This month’s wires were dominated by discussions around the adoption and implementation of 5G. Meeting the new wireless standards will support various deliverables for different providers – from the roll out of mobile broadband to the wide-scale facilitation of IoT. There are still many challenges to overcome: deploying standalone 5G networks that are fully independent from 4G architecture, leveraging new higher frequency bands and unlicensed spectrum, and integrating new technologies, such as small cells. One of the key challenges will be determining the transport medium that will allow 5G standards to be met. Some believe that 5G wireless networks will have to rely heavily on fiber backhaul, while others are exploring how millimeter wave (mmWave) could be used in lieu of expensive deployments. There have also been discussions exploring how shared small cells infrastructure used on the 3.5 GHz spectrum could support multiple providers’ 5G ambitions from a single cell simultaneously. Transport mechanisms are not the only technologies in play. Organizations are also experimenting with virtual tools, particularly AI and advanced analytics to expedite 5G adoption. While the industry strives to bring 5G to fruition, advanced LTE networks are expected to offer increasingly ultra-fast speeds on top of which applications could be built and easily transitioned to 5G upon its availability.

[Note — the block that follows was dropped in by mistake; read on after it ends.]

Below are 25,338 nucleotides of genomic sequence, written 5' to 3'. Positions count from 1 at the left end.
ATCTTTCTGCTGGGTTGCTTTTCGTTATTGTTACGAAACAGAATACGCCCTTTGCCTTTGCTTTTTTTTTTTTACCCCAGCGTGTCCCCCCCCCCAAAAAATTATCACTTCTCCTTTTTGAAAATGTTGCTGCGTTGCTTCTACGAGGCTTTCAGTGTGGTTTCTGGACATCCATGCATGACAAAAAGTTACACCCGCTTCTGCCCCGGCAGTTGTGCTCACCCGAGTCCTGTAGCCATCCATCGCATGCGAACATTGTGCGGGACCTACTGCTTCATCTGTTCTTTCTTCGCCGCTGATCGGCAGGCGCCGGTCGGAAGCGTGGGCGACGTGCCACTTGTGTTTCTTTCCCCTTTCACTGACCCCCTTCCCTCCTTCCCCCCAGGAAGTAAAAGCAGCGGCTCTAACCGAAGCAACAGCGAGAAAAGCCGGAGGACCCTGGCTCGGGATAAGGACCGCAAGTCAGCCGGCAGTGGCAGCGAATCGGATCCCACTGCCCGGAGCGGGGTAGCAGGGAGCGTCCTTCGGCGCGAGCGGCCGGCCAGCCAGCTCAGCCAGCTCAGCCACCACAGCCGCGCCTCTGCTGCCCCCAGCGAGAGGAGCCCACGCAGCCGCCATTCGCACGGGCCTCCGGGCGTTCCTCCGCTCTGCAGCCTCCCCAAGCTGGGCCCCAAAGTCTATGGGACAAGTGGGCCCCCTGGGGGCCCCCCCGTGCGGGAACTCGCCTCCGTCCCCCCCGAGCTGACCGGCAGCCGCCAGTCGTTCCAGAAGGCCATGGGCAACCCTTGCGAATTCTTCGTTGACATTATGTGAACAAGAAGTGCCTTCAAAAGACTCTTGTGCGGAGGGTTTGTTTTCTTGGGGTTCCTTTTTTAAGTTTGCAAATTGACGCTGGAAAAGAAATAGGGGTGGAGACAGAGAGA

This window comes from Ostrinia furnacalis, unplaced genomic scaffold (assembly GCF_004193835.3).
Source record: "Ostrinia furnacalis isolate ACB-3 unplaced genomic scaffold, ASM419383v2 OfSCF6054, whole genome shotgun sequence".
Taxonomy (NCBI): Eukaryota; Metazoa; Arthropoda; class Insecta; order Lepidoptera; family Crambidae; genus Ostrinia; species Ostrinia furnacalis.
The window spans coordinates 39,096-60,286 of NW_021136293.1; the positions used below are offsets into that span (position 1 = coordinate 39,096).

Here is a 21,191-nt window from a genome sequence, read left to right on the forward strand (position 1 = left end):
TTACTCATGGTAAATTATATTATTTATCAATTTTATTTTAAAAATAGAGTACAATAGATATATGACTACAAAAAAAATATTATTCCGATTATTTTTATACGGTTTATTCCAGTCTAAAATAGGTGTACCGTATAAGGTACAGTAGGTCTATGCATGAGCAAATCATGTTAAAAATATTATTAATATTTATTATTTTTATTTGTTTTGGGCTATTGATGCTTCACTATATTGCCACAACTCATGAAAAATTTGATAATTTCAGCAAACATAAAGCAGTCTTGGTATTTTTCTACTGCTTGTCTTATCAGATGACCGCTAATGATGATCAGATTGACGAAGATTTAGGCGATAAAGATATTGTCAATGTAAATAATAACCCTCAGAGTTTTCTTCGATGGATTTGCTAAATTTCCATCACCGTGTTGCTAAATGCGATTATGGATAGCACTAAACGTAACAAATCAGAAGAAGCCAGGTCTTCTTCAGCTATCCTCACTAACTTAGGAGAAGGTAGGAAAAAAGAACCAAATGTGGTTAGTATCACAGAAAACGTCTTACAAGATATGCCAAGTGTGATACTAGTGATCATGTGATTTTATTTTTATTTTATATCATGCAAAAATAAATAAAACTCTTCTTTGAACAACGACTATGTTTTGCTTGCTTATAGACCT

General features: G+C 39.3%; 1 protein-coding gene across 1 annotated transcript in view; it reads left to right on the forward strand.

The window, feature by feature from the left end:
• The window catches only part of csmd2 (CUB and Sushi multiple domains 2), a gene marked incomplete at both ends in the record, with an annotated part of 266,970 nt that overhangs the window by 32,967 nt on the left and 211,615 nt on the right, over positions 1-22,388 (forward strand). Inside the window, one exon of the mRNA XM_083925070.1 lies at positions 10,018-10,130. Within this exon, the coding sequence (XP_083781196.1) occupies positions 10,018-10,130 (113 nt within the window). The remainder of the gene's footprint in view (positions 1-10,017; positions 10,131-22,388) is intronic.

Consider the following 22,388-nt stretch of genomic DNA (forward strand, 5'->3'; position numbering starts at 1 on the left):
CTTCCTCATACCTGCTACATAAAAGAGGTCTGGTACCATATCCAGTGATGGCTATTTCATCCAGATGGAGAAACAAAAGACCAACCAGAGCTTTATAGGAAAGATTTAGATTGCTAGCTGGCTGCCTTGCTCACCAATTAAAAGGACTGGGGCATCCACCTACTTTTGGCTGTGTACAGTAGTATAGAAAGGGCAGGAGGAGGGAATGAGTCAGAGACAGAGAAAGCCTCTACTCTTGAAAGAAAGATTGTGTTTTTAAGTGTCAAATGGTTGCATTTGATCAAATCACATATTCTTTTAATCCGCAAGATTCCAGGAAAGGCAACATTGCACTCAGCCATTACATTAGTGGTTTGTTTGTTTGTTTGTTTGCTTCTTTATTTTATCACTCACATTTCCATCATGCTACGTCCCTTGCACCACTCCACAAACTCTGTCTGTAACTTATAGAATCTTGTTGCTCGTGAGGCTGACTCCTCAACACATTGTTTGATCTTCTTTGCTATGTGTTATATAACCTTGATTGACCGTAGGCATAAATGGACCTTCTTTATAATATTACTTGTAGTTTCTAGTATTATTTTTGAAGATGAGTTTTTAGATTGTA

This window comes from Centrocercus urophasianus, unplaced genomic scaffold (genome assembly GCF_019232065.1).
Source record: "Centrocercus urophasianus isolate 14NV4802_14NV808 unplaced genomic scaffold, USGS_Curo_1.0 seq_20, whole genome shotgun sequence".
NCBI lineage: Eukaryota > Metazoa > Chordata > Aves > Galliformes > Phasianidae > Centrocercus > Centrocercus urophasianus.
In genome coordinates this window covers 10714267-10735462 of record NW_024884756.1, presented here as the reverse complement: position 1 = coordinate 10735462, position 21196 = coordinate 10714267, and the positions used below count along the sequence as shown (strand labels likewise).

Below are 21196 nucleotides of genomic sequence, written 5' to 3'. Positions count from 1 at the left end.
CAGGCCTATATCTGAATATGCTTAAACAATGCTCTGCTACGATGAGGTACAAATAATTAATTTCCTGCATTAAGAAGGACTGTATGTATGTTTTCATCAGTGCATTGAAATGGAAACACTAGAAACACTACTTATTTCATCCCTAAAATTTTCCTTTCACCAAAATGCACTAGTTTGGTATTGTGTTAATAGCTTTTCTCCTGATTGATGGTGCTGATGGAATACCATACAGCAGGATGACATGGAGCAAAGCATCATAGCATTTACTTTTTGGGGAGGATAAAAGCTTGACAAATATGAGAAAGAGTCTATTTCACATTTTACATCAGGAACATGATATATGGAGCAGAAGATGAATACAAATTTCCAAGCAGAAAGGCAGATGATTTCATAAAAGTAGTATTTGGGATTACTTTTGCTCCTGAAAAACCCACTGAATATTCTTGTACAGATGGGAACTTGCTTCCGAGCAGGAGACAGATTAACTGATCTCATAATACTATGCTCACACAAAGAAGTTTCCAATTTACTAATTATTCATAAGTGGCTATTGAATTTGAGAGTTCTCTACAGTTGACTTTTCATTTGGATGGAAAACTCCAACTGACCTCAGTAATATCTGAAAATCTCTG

Carriers are starting to test 5G technologies, millimeter wave systems in particular, assessing their efficiency and costs. AT&T will be trialing 5G services operating at 28 GHz in Texas, Michigan and Indiana over the following 18 months. Some of AT&T’s tests will involve streaming DirectTV service over a fixed 5G connection. Verizon, in efforts to construct a mobile alternative to cable services, is trialing fixed wireless 5G in 11 markets across the county. The network giant provided details specifically on tests in Ann Arbor, Michigan in conjunction with infrastructure partners, Cisco and Samsung. T-Mobile boldly proclaimed that it will have 5G up and running nationwide by 2020. Sprint came out with an even more aggressive claim that it will roll out 5G services by 2019, ahead of the majority of industry predictions on when we’ll see any real deployments materialize. Network operators are not the only entities trialing 5G tech; Apple has received approval from the FCC to test high band frequencies between its Cupertino and Milpitas, California facilities.

As the major telecom players work their way to a 5G reality, M&A activity and speculation in the space hasn’t slowed down. Shortly after selling several of its data centers to Equinix, Verizon shed its hosting and cloud business to IBM, showing it’s truly doubling down on its wireless focus. The telco giant also purportedly offered Charter Communications a $100M+ takeover bid, likely in response to AT&T’s pickup of Time Warner, but the cable company rejected Verizon’s offer. The rumors surrounding a possible T-Mobile and Sprint merger to better compete against larger rivals AT&T and Verizon are heating up again too. Wells Fargo predicts if this were to happen, T-Mobile and its parent Deutsche Telekom would acquire Sprint from its owner, Softbank, rather than the other way around – reversing its prediction from late last year. One thing is certain – in the face of evolving mobile technology, each of the major carriers know they need to transform by acquiring content, larger footprints, and/or embracing IoT.

That’s all for now. Don’t forget to stay tuned for up-to-date news and views from the Vertix team. Until next month…